Many years later, as arts such as theatre, literature, painting, and music remain recognised as dynamic forces and valuable strategies for fighting corrupt regimes, so, too, do the issues plaguing the country remain. Sixty-two years after independence, the Nigerian government and its leaders remain titular, unresponsive to the rising demands for improving living standards through the provision of basic social amenities, infrastructures and the intangibles such as preservation of fundamental human rights and, most importantly, the provisioning of human security.


The unemployment rate in Nigeria, standing at 33% as of 2022, according to Statista, drives the country's youth population out in droves. Even worse, those who choose to stay and those who choose to return from the diaspora to establish themselves are caught in the clutch of kidnappers. In case you missed it, in the last ten years, over ₦13bn has been paid as ransom between June 2011 and July 11, 2022.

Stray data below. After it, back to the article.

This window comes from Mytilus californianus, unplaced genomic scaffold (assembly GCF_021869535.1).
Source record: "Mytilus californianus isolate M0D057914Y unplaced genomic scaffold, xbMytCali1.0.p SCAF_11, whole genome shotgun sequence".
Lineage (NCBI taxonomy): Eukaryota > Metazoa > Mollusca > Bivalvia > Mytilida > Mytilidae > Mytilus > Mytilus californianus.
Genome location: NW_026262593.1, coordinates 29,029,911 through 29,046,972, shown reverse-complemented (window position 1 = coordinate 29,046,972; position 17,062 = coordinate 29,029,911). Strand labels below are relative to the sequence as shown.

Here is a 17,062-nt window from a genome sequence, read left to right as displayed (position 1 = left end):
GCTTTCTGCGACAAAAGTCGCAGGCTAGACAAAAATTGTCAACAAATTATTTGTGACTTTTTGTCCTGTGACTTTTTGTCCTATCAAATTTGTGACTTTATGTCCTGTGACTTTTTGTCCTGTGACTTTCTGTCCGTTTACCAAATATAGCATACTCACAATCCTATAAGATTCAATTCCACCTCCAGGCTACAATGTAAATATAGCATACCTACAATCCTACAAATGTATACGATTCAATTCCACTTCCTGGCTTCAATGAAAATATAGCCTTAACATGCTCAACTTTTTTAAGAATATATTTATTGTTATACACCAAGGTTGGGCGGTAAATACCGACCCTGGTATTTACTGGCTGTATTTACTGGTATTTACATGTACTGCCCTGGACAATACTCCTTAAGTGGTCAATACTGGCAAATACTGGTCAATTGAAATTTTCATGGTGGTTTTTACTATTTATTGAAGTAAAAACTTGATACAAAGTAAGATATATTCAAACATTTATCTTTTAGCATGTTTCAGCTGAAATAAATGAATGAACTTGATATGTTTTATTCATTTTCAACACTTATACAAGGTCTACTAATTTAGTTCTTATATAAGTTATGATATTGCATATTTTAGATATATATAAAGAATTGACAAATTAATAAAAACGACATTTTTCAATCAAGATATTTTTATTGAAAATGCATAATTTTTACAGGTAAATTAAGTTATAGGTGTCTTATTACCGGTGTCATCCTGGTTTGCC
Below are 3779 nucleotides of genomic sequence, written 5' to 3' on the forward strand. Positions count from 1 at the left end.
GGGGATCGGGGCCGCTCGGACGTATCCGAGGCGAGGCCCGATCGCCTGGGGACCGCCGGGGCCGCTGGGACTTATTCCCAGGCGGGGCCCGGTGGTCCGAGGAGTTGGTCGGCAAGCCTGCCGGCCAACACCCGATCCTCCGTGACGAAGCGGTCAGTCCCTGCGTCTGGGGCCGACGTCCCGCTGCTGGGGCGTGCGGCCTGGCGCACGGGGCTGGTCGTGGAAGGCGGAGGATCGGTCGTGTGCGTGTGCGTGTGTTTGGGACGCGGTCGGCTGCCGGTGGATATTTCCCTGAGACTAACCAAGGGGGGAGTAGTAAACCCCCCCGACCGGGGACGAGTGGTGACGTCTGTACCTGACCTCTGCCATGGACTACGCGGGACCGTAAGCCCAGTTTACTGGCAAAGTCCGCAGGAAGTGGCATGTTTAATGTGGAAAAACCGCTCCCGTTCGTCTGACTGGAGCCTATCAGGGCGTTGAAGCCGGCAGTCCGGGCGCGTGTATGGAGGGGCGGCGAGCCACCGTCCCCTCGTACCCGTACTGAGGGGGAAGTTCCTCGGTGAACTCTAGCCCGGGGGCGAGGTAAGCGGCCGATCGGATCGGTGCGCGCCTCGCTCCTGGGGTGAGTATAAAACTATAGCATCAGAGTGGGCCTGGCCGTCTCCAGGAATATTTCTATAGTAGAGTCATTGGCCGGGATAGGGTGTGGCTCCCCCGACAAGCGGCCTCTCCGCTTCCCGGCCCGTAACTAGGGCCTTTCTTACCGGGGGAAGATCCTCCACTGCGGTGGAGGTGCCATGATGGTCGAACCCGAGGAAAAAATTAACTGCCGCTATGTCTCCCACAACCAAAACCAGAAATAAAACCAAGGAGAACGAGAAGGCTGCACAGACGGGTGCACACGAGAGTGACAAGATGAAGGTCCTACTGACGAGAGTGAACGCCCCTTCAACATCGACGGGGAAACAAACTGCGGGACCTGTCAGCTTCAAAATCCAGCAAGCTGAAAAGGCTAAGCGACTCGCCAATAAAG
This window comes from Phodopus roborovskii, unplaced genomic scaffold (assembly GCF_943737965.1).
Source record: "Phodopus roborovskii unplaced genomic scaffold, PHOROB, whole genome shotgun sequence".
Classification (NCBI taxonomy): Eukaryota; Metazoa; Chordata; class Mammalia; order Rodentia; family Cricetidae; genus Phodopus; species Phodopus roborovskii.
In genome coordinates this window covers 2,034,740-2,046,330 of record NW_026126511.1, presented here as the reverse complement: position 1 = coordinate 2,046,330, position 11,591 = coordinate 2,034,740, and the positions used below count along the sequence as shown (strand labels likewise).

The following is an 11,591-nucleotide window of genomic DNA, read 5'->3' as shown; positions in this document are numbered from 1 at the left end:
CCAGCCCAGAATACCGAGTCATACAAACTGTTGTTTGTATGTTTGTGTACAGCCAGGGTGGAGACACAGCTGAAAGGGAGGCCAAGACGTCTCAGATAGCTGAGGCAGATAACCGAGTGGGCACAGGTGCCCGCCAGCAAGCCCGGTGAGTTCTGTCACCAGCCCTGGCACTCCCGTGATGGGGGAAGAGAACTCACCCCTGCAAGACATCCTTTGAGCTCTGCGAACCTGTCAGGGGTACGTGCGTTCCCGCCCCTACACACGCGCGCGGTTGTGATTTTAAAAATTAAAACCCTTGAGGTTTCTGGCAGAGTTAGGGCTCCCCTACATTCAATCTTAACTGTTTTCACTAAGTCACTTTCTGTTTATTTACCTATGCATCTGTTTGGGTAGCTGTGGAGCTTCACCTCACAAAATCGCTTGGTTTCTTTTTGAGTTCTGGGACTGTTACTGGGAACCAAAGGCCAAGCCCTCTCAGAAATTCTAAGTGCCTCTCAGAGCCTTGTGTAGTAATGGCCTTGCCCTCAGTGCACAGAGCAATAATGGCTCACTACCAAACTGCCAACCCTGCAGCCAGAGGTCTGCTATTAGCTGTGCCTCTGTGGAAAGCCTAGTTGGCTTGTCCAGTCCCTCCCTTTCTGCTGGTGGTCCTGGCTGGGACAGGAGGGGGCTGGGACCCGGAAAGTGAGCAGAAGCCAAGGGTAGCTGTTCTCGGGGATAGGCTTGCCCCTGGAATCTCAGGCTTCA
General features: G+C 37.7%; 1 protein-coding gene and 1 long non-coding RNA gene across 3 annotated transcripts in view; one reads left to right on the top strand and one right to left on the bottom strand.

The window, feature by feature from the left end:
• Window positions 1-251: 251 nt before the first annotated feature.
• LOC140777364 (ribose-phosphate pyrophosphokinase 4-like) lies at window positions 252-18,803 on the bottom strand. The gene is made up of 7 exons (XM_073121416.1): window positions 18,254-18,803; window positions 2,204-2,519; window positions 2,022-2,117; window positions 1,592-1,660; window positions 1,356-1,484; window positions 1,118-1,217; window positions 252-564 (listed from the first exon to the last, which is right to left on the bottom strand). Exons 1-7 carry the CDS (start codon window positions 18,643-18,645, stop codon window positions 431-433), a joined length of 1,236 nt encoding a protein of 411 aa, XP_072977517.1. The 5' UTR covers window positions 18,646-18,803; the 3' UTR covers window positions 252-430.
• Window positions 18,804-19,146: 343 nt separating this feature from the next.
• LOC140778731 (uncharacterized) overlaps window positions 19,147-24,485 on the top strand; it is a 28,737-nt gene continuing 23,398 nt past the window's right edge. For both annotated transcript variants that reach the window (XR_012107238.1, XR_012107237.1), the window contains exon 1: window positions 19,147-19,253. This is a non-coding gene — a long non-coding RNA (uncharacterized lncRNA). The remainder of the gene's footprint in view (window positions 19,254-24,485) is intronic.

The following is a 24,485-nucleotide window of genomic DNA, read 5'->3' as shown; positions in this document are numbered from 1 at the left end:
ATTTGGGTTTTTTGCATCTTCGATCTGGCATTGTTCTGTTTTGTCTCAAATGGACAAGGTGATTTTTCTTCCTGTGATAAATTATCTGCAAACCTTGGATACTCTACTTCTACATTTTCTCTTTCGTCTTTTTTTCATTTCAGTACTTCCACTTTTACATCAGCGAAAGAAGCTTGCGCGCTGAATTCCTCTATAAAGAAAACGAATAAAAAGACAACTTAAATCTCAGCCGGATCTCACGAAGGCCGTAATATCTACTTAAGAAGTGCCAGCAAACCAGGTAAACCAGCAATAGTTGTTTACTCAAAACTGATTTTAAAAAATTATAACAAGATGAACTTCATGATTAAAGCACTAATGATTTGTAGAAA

Meanwhile, amidst this doom and gloom, the Nigerian entertainment industry seems to be the silver lining. According to PWC, Nigeria's compound annual growth rate (CAGR) is touted to grow to 12.1%, becoming the world's fastest-growing Entertainment & Media (E&M) market over the coming five years. Unsurprisingly, an integral part of that number is the music industry, which has grown by leaps and bounds over the years.


Now more than ever, Nigerian artistes have found their best voice and making strides both home and abroad, globe-trotting North America, extending to Europe, expanding their territory and turning a one-time import into a sought-after export. The International Federation of the Phonographic Industry (IFPI) disclosed that Sub-Saharan Africa generated $70.1m of revenues from recorded music in 2021, while Dataxis predicts that Africa's annual music streaming revenues will grow from $92.9m in 2021 to $314.6m by 2026.